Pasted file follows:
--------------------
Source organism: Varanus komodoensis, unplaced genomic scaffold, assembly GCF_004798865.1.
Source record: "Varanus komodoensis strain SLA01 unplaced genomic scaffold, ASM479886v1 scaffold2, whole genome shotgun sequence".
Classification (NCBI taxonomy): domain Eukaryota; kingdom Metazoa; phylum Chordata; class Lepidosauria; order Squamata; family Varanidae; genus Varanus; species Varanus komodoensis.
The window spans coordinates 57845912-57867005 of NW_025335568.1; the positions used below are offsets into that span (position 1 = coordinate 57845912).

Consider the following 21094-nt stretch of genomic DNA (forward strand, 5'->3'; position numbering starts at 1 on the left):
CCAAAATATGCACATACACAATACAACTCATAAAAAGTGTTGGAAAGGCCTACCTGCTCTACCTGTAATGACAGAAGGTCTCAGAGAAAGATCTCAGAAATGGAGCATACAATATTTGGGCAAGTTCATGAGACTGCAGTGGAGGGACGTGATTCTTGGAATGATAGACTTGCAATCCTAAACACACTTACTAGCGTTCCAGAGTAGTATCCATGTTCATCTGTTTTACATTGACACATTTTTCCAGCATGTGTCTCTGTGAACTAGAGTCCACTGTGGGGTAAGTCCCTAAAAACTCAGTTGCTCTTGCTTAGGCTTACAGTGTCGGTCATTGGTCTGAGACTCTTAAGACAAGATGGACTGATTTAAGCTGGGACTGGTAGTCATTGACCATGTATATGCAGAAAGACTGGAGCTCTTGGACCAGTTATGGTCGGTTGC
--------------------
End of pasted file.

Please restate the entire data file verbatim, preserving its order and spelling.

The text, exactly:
Source organism: Varanus komodoensis, unplaced genomic scaffold, assembly GCF_004798865.1.
Source record: "Varanus komodoensis strain SLA01 unplaced genomic scaffold, ASM479886v1 scaffold2, whole genome shotgun sequence".
Classification (NCBI taxonomy): domain Eukaryota; kingdom Metazoa; phylum Chordata; class Lepidosauria; order Squamata; family Varanidae; genus Varanus; species Varanus komodoensis.
The window spans coordinates 57845912-57867005 of NW_025335568.1; the positions used below are offsets into that span (position 1 = coordinate 57845912).

Consider the following 21094-nt stretch of genomic DNA (forward strand, 5'->3'; position numbering starts at 1 on the left):
CCAAAATATGCACATACACAATACAACTCATAAAAAGTGTTGGAAAGGCCTACCTGCTCTACCTGTAATGACAGAAGGTCTCAGAGAAAGATCTCAGAAATGGAGCATACAATATTTGGGCAAGTTCATGAGACTGCAGTGGAGGGACGTGATTCTTGGAATGATAGACTTGCAATCCTAAACACACTTACTAGCGTTCCAGAGTAGTATCCATGTTCATCTGTTTTACATTGACACATTTTTCCAGCATGTGTCTCTGTGAACTAGAGTCCACTGTGGGGTAAGTCCCTAAAAACTCAGTTGCTCTTGCTTAGGCTTACAGTGTCGGTCATTGGTCTGAGACTCTTAAGACAAGATGGACTGATTTAAGCTGGGACTGGTAGTCATTGACCATGTATATGCAGAAAGACTGGAGCTCTTGGACCAGTTATGGTCGGTTGC